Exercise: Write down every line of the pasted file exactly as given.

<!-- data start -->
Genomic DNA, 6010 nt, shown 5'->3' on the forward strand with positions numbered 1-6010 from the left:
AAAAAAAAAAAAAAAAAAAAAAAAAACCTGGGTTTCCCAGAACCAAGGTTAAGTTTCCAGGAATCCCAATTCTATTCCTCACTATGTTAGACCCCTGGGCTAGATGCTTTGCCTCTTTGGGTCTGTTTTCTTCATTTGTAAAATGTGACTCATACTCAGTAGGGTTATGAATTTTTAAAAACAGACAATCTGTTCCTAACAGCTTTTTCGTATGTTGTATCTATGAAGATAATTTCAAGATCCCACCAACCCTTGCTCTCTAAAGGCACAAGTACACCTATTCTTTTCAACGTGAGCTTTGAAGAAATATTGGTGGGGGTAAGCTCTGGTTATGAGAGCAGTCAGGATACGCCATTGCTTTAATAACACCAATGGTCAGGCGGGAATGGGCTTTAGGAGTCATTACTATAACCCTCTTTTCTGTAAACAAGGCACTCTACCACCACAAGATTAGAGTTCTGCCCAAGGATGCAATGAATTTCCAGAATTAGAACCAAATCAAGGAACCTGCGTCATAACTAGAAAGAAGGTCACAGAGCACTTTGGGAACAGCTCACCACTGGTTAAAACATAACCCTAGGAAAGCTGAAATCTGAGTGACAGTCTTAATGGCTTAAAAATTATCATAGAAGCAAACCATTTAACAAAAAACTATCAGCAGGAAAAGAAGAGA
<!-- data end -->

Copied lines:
Genomic DNA, 6010 nt, shown 5'->3' on the forward strand with positions numbered 1-6010 from the left:
AAAAAAAAAAAAAAAAAAAAAAAAAACCTGGGTTTCCCAGAACCAAGGTTAAGTTTCCAGGAATCCCAATTCTATTCCTCACTATGTTAGACCCCTGGGCTAGATGCTTTGCCTCTTTGGGTCTGTTTTCTTCATTTGTAAAATGTGACTCATACTCAGTAGGGTTATGAATTTTTAAAAACAGACAATCTGTTCCTAACAGCTTTTTCGTATGTTGTATCTATGAAGATAATTTCAAGATCCCACCAACCCTTGCTCTCTAAAGGCACAAGTACACCTATTCTTTTCAACGTGAGCTTTGAAGAAATATTGGTGGGGGTAAGCTCTGGTTATGAGAGCAGTCAGGATACGCCATTGCTTTAATAACACCAATGGTCAGGCGGGAATGGGCTTTAGGAGTCATTACTATAACCCTCTTTTCTGTAAACAAGGCACTCTACCACCACAAGATTAGAGTTCTGCCCAAGGATGCAATGAATTTCCAGAATTAGAACCAAATCAAGGAACCTGCGTCATAACTAGAAAGAAGGTCACAGAGCACTTTGGGAACAGCTCACCACTGGTTAAAACATAACCCTAGGAAAGCTGAAATCTGAGTGACAGTCTTAATGGCTTAAAAATTATCATAGAAGCAAACCATTTAACAAAAAACTATCAGCAGGAAAAGAAGAGA